The CBR doesn’t quite have the sporty handling that its fully-faired looks suggest, but it’s a very capable bike that works well on the road and is even fun on a track. Its tubular steel framed chassis’ performance is almost identical to that of the naked CB500F, as the only difference between the two is the CBR’s additional 2kg of weight due to its fairing.
With a kerb weight of 194kg the CBR is respectably, if not outstandingly, light. Its suspension gives a balance between firmness and comfort that is just about right for roadgoing use, at least one-up, without needing adjustment of the shock preload. The Metzeler tyres are well up to using much of the Honda’s generous ground clearance, too.
The CBR launch involved a road ride plus a blast round the Parcmotor circuit, near Barcelona. The Honda was fun on the track although its non-adjustable front end felt a bit vague at the higher cornering speeds that were possible despite the slightly dusty surface. To justify those two Rs in its name, it really could do with slightly firmer or at least more adjustable suspension. But for the majority of its intended customers, and especially on the road, the CBR is sweet-handling and fun enough just as it is.
The CBR is economical on fuel, giving over 70mpg in normal use although the figure can come down to 60mpg with hard riding. As a relatively light and modestly powered bike it’s also easy on tyres and brake pads.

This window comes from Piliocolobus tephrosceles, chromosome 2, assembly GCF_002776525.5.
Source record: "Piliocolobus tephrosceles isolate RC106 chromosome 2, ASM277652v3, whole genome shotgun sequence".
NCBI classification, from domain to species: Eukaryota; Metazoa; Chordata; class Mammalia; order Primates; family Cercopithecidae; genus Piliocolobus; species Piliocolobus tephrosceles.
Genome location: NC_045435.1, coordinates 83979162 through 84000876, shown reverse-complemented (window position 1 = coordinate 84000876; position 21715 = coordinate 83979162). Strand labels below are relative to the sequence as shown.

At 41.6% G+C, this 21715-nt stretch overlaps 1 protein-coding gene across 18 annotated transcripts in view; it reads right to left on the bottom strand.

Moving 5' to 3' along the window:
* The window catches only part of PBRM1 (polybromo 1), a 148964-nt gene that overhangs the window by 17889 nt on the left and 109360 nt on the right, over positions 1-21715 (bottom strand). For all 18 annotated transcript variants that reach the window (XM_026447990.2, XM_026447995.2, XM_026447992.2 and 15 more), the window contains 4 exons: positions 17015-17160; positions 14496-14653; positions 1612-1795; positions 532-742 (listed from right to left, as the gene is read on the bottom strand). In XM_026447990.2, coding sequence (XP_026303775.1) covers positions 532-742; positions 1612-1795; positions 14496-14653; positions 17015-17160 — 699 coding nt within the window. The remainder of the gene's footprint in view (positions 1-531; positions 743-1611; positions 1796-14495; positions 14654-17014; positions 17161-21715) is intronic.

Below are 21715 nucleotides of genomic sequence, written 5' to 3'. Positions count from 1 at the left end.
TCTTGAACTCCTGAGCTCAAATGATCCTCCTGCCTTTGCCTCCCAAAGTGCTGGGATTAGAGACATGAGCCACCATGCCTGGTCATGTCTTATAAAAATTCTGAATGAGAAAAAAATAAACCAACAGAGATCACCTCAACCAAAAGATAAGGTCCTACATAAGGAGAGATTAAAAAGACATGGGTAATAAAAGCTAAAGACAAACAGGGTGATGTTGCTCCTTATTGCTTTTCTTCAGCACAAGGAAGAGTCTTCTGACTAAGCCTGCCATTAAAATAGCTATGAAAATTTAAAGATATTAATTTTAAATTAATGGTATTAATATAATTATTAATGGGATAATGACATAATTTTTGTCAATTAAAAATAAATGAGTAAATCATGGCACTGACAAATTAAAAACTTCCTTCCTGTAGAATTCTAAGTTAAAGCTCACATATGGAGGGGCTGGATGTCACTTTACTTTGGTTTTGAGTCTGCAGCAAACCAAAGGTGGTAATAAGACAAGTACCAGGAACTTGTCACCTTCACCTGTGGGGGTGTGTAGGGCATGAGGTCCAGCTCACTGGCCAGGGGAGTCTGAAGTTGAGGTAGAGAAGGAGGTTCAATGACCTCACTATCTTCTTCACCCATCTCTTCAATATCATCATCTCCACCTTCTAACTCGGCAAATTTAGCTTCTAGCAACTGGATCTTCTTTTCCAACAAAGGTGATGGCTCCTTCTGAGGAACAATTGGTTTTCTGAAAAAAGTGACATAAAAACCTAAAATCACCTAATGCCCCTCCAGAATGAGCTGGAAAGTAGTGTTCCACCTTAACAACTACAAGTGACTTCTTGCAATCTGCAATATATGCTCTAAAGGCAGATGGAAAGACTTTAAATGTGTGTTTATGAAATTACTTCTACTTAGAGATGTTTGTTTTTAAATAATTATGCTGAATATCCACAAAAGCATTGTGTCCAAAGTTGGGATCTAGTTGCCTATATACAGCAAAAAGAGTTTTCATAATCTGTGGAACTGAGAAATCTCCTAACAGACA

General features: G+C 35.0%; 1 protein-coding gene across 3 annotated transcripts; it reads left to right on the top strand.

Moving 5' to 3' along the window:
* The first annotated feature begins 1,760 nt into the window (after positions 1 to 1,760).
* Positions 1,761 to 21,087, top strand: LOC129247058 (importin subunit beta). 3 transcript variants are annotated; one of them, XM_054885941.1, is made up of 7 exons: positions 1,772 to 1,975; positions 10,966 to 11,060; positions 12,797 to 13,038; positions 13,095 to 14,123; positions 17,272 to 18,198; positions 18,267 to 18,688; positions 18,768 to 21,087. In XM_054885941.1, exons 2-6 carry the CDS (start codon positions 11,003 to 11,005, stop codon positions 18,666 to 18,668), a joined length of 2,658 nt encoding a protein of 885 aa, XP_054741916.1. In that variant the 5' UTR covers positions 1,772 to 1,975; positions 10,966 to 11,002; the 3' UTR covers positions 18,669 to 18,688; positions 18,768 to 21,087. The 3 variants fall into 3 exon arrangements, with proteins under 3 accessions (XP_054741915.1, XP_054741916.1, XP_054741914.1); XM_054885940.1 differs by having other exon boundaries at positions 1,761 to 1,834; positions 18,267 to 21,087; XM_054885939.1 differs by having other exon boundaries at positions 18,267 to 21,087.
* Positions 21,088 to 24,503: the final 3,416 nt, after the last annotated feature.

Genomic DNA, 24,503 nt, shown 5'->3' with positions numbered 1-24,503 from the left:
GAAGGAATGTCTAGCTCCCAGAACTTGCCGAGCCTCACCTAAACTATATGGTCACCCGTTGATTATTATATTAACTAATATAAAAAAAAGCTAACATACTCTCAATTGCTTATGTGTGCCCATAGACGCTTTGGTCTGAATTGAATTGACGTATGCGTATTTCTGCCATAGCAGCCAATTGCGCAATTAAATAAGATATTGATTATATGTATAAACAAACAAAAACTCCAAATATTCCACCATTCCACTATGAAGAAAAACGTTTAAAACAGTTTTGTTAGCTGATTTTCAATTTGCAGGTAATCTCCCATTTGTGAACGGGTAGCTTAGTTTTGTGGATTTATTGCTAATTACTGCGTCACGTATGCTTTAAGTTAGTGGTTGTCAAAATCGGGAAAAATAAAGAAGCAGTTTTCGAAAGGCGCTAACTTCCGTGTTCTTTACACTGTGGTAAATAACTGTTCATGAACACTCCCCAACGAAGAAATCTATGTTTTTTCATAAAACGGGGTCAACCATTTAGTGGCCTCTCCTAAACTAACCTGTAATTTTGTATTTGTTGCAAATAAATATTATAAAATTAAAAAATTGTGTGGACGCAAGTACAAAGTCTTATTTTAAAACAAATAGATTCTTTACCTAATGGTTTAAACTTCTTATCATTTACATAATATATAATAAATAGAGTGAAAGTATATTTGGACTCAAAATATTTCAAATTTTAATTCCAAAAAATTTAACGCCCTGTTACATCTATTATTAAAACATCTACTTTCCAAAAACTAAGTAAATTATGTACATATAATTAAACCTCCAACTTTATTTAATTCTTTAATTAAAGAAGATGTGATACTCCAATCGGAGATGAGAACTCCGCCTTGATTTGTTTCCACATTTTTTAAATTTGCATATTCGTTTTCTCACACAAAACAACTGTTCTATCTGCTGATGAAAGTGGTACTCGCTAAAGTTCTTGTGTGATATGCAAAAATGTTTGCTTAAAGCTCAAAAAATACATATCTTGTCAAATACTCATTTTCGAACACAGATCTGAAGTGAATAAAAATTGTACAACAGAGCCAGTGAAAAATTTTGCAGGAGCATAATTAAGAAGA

Honda’s middleweight twin family is produced in Thailand rather than Japan, which caused some eyebrows to be raised on their launch. But the firm insists quality is unaffected, and the CBR seems reliable so far. Build quality seems perfectly acceptable, too.
Warranty & servicing
Like most Hondas, the CBR 500R comes with a two-year, unlimited mileage warranty. Honda faced criticism shortly after the CBR’s launch when it emerged that the 471cc engine required a valve clearance check at its first service after 600 miles. That adds £250 or more to running costs in the early days but it’s hardly fair to complain too much because the next service is at 8,000 miles, and the valves don’t require checking again until 16,000 miles.
Standard equipment is pretty basic, as you’d expect on a model like this. But the CBR gets an advantage over its CB siblings and many rival A2-friendly models from its fairing, which is also available with an accessory high screen that gives even more protection. The accessory list includes heated grips, pillion seat cover, rack, top-box and panniers. You could make the CBR into a useful sports-tourer provided you didn’t plan on riding too far with a pillion.
It’s no surprise that the CBR500R has been a big success since its launch in 2013. If you have an A2 licence and are looking for a bike that is respectably quick, fun to ride and practical, the Honda ticks those boxes. The CBR’s fully-faired look is attractive, even if the bike is not quite as sporty as its styling suggests. As an A2-compliant sports bike it has recently gained some classy rivals in KTM’s RC390 and Yamaha’s YZF-R3, but the CBR is still a sound machine that is also good value for money.